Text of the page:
Haiti outdoors imageAfter the devastating earthquake struck Haiti on January 12, Aliane St. Louis, Nurse, Medical/Surgical Day Unit and Red Cells Disorders Program, UHN, along with colleagues from Quebec, rushed to the country to provide assistance. Aliane recounts her experience to UHNews:

It was a last minute decision: we did not have time to plan our course of action, but we knew we had to help. When we landed at the airport there was so much destruction that it looked like a war zone. I told myself that it couldn't be worse than this, but as we drove deeper into the city, the more catastrophic the scene became.

Bodies were left unattended; lost and naked children cried out for help and comfort. Men, women, rich, poor were all helping each other to remove their loved ones from underneath the rubble, even though those men and women were injured themselves.

Haiti imageEverything — I mean everything — was destroyed. What you saw on TV did not compare. Everything, gone. All the churches, faculties of medicine, engineering, science, law, the palace, parliament, commissariat, nursing school... you name it, vanished. Ninety-five per cent of Port-au-Prince citizens were in the street, afraid to sleep, rest, eat, or find shelter under the buildings.

In the chaos, my colleagues and I were separated. I felt as though I was in a nightmare. I saw bloodied, injured people lying on cardboard, no mattress, quietly waiting for help. Rocks were used as pillows; IVs hung on trees.

I walked for as long as I could remember until I found an American nurse. I grabbed her hand and told her that I was from Canada and here to help. When I told her I spoke French, she hugged me with tears in her eyes and said, "You are an angel." The nurse brought me to her quarters, which were full of injured, crushed people. First thing I did was communicate with the Haitians in Creole to reassure them and explain to them the medical procedures.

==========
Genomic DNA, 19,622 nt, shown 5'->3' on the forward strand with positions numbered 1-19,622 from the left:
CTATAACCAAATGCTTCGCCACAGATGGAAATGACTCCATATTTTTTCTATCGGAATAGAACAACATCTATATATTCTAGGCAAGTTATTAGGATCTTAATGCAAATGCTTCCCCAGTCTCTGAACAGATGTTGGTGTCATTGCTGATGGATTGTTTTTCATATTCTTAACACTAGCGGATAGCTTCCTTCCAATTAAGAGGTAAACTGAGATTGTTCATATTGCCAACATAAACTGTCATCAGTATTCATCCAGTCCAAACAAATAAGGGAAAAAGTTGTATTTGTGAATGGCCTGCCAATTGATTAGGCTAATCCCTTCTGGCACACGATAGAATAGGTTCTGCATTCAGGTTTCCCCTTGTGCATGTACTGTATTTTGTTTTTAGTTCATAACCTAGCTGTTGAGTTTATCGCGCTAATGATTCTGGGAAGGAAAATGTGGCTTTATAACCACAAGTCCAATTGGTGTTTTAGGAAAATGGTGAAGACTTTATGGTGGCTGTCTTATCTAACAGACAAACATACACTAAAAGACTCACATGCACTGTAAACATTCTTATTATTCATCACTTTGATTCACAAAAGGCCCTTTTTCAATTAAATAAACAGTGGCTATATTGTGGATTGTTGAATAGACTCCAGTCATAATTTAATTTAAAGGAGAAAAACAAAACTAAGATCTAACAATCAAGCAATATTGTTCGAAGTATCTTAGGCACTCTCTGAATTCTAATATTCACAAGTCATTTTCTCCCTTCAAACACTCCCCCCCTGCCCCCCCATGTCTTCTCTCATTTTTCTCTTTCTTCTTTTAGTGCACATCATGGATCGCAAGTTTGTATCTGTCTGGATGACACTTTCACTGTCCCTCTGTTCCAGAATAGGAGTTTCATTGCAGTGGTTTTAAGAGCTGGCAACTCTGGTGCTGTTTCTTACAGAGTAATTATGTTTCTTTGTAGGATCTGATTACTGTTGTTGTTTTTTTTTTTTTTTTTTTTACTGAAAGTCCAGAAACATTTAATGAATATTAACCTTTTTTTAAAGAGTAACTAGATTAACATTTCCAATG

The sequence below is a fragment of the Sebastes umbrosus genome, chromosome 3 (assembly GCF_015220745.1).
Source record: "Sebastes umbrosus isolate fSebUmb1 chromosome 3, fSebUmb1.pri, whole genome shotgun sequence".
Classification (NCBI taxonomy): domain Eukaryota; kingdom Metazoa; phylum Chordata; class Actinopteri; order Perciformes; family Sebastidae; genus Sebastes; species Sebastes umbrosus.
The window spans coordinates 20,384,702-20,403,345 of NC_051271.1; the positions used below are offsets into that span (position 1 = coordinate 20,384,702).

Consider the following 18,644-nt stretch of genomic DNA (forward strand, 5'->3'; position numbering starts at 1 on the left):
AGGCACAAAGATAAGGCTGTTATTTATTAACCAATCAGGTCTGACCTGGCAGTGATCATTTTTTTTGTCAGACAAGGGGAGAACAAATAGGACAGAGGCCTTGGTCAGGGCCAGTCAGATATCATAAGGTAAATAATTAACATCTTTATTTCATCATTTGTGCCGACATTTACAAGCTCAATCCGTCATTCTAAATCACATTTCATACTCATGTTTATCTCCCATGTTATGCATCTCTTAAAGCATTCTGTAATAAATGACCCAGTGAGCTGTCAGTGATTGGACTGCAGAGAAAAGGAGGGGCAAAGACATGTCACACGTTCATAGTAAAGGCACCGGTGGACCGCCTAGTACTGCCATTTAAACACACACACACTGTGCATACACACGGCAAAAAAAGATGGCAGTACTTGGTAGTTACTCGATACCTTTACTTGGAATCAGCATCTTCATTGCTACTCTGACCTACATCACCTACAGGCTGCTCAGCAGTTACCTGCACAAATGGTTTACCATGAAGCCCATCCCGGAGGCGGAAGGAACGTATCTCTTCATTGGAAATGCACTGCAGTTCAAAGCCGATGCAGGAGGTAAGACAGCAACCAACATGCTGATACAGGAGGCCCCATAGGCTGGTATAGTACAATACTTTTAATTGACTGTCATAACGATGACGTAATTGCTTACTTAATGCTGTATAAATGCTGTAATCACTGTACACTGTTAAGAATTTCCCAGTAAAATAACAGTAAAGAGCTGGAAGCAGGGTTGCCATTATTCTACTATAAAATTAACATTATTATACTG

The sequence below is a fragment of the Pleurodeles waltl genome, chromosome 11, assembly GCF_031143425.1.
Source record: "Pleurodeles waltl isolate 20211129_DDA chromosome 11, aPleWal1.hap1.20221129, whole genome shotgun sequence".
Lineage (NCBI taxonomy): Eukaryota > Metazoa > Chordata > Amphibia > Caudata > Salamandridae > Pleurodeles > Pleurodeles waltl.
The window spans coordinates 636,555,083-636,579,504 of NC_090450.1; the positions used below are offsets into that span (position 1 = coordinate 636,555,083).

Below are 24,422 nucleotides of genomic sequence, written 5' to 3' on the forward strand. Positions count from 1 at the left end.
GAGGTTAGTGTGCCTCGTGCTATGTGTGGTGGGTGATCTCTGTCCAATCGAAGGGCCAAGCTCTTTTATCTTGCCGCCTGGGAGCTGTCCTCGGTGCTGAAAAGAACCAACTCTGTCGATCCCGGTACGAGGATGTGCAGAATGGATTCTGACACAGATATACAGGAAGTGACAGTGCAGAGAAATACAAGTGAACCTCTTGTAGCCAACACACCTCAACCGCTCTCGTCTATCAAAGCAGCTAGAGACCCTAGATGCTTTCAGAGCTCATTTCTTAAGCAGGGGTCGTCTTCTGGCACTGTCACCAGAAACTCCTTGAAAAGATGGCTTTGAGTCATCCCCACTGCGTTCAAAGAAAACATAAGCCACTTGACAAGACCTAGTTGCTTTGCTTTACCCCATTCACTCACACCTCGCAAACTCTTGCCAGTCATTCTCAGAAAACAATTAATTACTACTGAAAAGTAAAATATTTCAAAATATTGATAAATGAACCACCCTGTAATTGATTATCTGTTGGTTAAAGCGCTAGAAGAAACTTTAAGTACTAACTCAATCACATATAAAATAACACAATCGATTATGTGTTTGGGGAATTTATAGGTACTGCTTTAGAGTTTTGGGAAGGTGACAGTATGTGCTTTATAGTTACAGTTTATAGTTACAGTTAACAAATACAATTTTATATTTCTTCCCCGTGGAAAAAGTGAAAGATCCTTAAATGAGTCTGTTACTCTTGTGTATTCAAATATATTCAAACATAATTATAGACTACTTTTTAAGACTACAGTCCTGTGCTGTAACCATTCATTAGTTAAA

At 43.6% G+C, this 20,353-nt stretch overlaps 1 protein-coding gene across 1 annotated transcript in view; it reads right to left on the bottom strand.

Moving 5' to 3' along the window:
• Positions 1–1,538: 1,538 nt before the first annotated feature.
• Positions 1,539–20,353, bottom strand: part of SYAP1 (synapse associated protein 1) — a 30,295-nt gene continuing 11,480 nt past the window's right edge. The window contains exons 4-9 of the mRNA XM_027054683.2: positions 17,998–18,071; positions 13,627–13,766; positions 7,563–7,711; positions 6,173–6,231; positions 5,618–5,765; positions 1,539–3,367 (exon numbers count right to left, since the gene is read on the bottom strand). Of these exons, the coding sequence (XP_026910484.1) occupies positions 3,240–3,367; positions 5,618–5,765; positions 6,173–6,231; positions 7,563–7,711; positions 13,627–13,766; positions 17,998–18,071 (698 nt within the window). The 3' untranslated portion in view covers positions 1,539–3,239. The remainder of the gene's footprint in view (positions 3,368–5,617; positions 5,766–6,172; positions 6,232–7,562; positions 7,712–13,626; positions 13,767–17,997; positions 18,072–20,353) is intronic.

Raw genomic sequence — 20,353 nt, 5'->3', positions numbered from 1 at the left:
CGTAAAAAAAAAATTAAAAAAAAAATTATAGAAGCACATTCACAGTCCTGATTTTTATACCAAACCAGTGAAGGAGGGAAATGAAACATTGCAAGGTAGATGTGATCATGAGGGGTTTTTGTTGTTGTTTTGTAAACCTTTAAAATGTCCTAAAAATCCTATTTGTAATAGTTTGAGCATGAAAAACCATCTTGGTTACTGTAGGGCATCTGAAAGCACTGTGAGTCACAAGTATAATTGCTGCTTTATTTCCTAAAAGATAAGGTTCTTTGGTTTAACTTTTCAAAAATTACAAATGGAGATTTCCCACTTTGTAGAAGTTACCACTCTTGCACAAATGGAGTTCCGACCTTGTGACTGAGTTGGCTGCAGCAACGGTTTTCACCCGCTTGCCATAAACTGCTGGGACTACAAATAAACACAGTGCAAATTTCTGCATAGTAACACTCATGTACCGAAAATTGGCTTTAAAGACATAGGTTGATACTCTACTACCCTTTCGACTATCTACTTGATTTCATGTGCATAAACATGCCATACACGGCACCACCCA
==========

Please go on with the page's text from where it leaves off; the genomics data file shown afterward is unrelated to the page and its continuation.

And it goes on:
One situation, in particular, touched my heart. There was a little boy with a leg injury, lying on the floor and crying. Nobody knew his name or age. As I approached him he was scared and backed away a little. I reassured him that I was here to help him, that I loved him. That God was with him. That he was handsome. I gave him juice and Tylenol.

He calmed down and told me his name was Paul and that he was nine years old. His parents had died in the earthquake. I took care of him as best as I could and by the end of the afternoon we were able to place him in an orphanage.

There were hospital camps set up all over the city from different countries: Cuba, the US, Canada, China, Japan, Brazil and others. I met so many good people who generously opened their hearts. Many students from the Faculty of Law and the Medical University had limbs amputated. The wounded were sent to the US and others countries like Martinique.

It taught me the value of life. How I, we, are blessed in Canada. We have a good and coordinated system in place; we take things for granted until traumatic events happen. An earthquake is a natural disaster. It's not like a hurricane you know will come. It can happen anywhere.

In one second. It only takes one second for you to lose everything: your house, legs, arms, daughter, son, father, mother, husband, wife... We are blessed.​

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